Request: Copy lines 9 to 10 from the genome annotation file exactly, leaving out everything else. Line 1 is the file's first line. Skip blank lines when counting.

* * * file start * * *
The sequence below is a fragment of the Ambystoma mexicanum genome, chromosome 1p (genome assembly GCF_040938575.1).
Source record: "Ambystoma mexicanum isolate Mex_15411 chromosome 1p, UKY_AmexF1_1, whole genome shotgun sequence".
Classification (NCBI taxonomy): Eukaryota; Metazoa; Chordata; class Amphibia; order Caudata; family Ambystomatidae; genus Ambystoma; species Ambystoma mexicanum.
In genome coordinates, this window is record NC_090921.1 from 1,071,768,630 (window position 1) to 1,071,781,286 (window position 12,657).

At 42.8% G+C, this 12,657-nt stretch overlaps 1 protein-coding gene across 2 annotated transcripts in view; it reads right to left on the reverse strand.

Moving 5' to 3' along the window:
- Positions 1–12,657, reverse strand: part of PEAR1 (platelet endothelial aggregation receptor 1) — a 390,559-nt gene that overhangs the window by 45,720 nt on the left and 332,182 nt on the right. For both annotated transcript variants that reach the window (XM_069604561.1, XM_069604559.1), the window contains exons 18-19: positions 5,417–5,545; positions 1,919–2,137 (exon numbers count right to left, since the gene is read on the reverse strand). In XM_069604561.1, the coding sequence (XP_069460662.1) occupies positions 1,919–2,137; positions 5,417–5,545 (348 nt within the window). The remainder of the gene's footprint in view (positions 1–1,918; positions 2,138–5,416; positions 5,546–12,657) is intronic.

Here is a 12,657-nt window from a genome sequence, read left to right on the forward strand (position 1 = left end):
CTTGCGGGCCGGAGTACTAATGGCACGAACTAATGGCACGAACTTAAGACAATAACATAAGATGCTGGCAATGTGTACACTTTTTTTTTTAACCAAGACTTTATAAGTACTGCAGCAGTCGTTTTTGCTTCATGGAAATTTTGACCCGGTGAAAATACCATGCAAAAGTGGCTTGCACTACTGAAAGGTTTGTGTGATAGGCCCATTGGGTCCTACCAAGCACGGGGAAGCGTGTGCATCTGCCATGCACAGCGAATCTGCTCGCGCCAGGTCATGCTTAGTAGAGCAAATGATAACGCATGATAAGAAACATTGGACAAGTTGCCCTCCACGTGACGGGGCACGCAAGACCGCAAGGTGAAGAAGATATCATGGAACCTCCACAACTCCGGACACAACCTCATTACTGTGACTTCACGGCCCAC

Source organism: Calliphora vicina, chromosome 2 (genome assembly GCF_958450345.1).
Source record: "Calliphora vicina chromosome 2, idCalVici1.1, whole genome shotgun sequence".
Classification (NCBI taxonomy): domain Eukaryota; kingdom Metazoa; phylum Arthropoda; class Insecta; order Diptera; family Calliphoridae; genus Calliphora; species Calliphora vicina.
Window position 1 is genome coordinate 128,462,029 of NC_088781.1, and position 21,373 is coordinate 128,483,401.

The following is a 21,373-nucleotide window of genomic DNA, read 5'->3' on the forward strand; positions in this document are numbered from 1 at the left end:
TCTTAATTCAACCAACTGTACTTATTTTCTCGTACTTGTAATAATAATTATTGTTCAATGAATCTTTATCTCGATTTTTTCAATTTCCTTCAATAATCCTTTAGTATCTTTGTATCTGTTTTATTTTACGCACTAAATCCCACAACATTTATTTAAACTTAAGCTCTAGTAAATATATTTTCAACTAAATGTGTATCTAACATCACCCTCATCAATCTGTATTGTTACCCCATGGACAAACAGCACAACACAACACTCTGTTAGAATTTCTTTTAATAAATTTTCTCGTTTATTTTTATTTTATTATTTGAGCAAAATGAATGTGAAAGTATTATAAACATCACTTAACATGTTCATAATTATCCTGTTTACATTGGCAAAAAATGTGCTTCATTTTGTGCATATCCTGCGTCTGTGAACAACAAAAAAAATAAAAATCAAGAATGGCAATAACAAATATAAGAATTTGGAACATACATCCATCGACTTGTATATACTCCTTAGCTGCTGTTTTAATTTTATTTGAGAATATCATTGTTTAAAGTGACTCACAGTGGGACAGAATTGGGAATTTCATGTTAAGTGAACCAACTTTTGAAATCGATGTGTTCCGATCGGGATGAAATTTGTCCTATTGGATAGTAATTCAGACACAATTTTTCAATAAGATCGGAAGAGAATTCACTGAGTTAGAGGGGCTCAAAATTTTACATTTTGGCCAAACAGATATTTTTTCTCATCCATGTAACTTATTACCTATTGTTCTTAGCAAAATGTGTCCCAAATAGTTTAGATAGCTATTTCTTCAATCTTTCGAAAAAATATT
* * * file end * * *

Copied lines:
CTTGCGGGCCGGAGTACTAATGGCACGAACTAATGGCACGAACTTAAGACAATAACATAAGATGCTGGCAATGTGTACACTTTTTTTTTTAACCAAGACTTTATAAGTACTGCAGCAGTCGTTTTTGCTTCATGGAAATTTTGACCCGGTGAAAATACCATGCAAAAGTGGCTTGCACTACTGAAAGGTTTGTGTGATAGGCCCATTGGGTCCTACCAAGCACGGGGAAGCGTGTGCATCTGCCATGCACAGCGAATCTGCTCGCGCCAGGTCATGCTTAGTAGAGCAAATGATAACGCATGATAAGAAACATTGGACAAGTTGCCCTCCACGTGACGGGGCACGCAAGACCGCAAGGTGAAGAAGATATCATGGAACCTCCACAACTCCGGACACAACCTCATTACTGTGACTTCACGGCCCAC

Source organism: Calliphora vicina, chromosome 2 (genome assembly GCF_958450345.1).